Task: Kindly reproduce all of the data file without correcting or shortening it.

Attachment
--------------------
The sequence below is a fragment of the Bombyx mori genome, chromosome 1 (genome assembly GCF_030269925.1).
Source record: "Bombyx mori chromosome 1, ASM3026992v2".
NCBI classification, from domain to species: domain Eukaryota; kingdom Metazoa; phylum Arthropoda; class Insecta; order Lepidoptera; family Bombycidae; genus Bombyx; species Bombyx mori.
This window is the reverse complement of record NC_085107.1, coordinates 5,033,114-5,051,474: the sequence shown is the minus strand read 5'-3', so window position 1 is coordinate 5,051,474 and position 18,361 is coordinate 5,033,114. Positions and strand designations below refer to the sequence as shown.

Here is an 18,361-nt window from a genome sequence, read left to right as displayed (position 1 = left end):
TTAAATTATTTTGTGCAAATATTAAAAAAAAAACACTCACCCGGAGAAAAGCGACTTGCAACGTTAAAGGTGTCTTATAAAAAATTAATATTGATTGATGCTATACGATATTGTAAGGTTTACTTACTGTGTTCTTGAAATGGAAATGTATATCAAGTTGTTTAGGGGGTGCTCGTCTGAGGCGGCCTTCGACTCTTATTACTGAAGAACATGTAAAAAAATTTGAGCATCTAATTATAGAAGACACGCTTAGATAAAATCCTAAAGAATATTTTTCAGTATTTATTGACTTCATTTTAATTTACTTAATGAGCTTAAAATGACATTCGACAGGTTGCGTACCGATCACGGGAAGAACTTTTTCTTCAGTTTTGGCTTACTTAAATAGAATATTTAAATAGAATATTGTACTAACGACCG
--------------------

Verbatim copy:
The sequence below is a fragment of the Bombyx mori genome, chromosome 1 (genome assembly GCF_030269925.1).
Source record: "Bombyx mori chromosome 1, ASM3026992v2".
NCBI classification, from domain to species: domain Eukaryota; kingdom Metazoa; phylum Arthropoda; class Insecta; order Lepidoptera; family Bombycidae; genus Bombyx; species Bombyx mori.
This window is the reverse complement of record NC_085107.1, coordinates 5,033,114-5,051,474: the sequence shown is the minus strand read 5'-3', so window position 1 is coordinate 5,051,474 and position 18,361 is coordinate 5,033,114. Positions and strand designations below refer to the sequence as shown.

Here is an 18,361-nt window from a genome sequence, read left to right as displayed (position 1 = left end):
TTAAATTATTTTGTGCAAATATTAAAAAAAAAACACTCACCCGGAGAAAAGCGACTTGCAACGTTAAAGGTGTCTTATAAAAAATTAATATTGATTGATGCTATACGATATTGTAAGGTTTACTTACTGTGTTCTTGAAATGGAAATGTATATCAAGTTGTTTAGGGGGTGCTCGTCTGAGGCGGCCTTCGACTCTTATTACTGAAGAACATGTAAAAAAATTTGAGCATCTAATTATAGAAGACACGCTTAGATAAAATCCTAAAGAATATTTTTCAGTATTTATTGACTTCATTTTAATTTACTTAATGAGCTTAAAATGACATTCGACAGGTTGCGTACCGATCACGGGAAGAACTTTTTCTTCAGTTTTGGCTTACTTAAATAGAATATTTAAATAGAATATTGTACTAACGACCG